With most small businesses facing hard times due to the pandemic, boba shops have stood out from the crowd — surviving and thriving during the COVID-19 environment.
It was early March when COVID was starting to become more prominent in the U.S., and Terry Pham, Fat Straws founder and CEO, suggested starting a delivery service at a meeting.
“And they kind of laughed at me and they’re like, what are you worried about? I said, ‘Yeah, I think this pandemic, this thing’s going to be pretty big,’” Pham said. “They didn’t really take it seriously.”
When local students had spring break extended on March 13, Pham’s sales took a large hit in the last two and a half weeks of March.
Meanwhile, My Lynn Nguyen — fellow boba businessperson and owner of Magic Cup Café — said that the majority of staff left early on in the pandemic.
“We were at like 15 employees and we went down to four employees within two weeks of the breakout at the beginning,” Nguyen said. ”A lot of employees, you know, they’re young, but they live with older parents or they live with their grandparents (…) and we can’t force them to go work.”
At the start, said both Pham and Nguyen, it was worrying to think about the future of running boba shops in a pandemic environment. Yet, even as stay-at-home orders progressed, their businesses didn’t suffer. In fact, quite the contrary.
“The most crazy thing about my business is I don’t think that boba tea was one of the big essentials, that it was an item of comfort for people during this pandemic,” Nguyen said. “But my business revenue was actually going up for us.”
Both Pham’s and Nguyen’s businesses were able to maintain and even ramp up business during the pandemic. But where did the demand come from?
In a recent survey conducted by The Mercury, 69% of the 245 respondents reported buying boba sometime during the pandemic. A common thread among respondents pointed to the comfort provided by taste or by memories of a time without COVID-19.
Pham thinks that there’s a difference in boba tea that makes it more appealing than other foods.
“It’s not food; it’s kind of like a treat. It’s comfort, it’s refreshment and it’s something you can share with a lot of people.” Pham said. “Not necessarily everyone wants to order a $50-60 family meal, but they’ll get drinks and treats for everybody.”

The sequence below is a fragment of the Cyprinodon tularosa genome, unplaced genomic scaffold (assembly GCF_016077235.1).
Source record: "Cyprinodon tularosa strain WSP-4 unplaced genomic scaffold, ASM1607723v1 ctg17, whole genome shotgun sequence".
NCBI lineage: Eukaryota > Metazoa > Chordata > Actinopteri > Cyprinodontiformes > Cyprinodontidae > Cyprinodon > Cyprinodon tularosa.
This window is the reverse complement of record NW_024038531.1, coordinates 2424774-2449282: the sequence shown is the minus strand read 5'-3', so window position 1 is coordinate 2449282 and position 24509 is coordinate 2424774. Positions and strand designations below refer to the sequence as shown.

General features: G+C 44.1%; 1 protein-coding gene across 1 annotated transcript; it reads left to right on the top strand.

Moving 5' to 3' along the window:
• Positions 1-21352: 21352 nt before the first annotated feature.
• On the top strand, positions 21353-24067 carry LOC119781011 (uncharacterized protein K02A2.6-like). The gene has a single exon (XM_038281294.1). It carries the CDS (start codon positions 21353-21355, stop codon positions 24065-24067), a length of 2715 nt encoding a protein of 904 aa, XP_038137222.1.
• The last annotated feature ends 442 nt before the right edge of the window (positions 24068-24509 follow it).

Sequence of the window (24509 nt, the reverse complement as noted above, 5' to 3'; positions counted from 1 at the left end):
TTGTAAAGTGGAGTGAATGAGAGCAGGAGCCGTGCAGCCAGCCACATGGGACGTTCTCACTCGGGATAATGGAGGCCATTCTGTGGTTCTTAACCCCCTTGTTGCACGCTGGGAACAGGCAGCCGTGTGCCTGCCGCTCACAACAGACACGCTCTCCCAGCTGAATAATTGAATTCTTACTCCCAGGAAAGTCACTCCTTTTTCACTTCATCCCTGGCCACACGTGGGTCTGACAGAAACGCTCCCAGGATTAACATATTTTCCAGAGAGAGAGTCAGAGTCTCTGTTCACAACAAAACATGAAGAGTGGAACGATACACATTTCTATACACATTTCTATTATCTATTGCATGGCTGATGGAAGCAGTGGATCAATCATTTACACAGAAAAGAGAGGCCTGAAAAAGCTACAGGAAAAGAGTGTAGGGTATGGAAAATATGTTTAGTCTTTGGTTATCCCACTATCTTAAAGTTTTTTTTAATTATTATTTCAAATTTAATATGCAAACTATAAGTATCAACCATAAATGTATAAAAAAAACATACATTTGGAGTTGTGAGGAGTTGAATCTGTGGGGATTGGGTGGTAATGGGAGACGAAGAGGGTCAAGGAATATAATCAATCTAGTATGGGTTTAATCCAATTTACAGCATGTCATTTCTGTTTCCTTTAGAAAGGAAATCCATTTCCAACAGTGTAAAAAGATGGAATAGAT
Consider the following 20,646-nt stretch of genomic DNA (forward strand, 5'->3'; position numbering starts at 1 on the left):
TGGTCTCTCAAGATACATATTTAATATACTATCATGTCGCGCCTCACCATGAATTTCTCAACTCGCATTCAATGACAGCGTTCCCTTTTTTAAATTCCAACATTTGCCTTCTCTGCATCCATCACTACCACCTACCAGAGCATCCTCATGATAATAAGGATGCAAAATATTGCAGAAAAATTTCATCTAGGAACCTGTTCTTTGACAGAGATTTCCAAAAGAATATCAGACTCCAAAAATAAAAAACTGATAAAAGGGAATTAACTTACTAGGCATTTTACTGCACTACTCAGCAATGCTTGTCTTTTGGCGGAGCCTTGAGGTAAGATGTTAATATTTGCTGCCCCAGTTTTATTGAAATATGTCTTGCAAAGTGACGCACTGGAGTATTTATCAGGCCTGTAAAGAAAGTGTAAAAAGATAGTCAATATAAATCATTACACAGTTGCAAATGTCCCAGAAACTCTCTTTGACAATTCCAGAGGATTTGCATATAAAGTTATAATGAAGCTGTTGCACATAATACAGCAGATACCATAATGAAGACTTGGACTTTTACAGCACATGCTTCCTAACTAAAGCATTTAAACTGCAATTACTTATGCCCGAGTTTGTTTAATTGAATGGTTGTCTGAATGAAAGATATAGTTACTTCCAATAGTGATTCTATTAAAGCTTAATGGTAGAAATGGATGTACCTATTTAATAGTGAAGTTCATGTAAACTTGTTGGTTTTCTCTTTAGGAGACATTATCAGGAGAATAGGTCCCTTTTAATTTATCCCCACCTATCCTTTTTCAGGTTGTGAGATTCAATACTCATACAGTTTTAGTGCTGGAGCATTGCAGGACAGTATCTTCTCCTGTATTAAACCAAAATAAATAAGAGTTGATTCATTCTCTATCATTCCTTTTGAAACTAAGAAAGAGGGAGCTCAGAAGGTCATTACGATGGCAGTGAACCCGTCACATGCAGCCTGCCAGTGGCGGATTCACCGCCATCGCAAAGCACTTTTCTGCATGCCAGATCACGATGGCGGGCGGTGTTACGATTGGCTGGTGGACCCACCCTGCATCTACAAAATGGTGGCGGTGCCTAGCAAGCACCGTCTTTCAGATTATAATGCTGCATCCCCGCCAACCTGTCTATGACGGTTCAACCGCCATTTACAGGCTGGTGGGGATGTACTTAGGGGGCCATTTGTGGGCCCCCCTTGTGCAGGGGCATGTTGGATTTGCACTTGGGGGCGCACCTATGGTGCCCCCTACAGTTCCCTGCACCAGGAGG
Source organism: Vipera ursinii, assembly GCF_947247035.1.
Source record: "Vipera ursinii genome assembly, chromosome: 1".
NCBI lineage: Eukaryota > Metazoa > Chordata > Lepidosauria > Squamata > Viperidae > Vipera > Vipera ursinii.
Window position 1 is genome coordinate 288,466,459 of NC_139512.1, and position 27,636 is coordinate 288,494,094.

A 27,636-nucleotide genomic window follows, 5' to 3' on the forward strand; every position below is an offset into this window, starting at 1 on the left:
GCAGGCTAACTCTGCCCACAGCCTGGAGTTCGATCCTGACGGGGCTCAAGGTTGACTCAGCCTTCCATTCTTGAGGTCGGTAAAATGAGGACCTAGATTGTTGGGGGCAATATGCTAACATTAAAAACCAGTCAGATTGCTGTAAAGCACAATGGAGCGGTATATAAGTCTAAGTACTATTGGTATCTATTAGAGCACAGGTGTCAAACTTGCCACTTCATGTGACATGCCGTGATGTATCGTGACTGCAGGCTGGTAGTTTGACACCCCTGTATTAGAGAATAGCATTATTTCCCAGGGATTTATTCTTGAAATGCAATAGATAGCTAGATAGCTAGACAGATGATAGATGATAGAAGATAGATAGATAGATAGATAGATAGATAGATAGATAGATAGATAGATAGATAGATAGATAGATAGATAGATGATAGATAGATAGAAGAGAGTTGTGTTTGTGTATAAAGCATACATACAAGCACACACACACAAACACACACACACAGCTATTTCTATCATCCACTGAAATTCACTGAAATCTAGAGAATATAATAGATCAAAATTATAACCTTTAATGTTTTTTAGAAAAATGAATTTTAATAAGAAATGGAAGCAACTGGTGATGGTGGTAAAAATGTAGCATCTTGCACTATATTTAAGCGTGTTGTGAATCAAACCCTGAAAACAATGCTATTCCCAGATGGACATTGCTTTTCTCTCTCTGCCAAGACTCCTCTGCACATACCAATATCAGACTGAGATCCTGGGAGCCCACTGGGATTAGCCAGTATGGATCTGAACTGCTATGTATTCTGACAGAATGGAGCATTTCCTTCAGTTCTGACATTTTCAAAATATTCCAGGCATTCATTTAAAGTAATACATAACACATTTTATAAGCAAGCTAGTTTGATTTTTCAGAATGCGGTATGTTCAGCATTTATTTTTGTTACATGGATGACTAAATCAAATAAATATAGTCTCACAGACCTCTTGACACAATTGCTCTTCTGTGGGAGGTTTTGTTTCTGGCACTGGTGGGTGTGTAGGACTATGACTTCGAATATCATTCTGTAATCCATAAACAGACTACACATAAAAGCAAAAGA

Since both Pham’s and Nguyen’s businesses were counted as essential and permitted to remain open, both were quickly able to set up a delivery service and curbside pickup, as well as spread the word on social media about their adaptations to selling boba tea in quarantine.
Pham said that Fat Straws was accustomed to doing farmer’s markets and pop-up events in the past, and with good systems in place to do mass delivery and online sales, they were able to sell boba on a larger scale. The new pop-up events with online preorders helped Fat Straws turn the tide and prevented them from having to lay off any employees. As for Nguyen and Magic Cup Café, revenue during the pandemic also went up, despite having reduced operating hours and fewer employees.
Besides the obvious adaptations such as Plexiglas over the counter, new delivery and curbside services, and pop-up events, both businesses adapted their menus as well. Gallon and half-sizes were made available to reduce trips out to buy tea, and some items were removed to consolidate menus for both franchises.
“For us, during that time of March to May, that boosted a lot of — like 20 to 30 percent of my revenues, releasing whole item gallon sizes,” Nguyen said.
Overall, boba has proven to prevail in the pandemic, with its Google search term history showing a spike in searches over the last few months.
“We have one location take a pretty significant dip sales-wise, but the other three stores were able to maintain their sales,” Pham said. “And in some cases we even beat sales from last year in the pandemic, which was quite a feat.”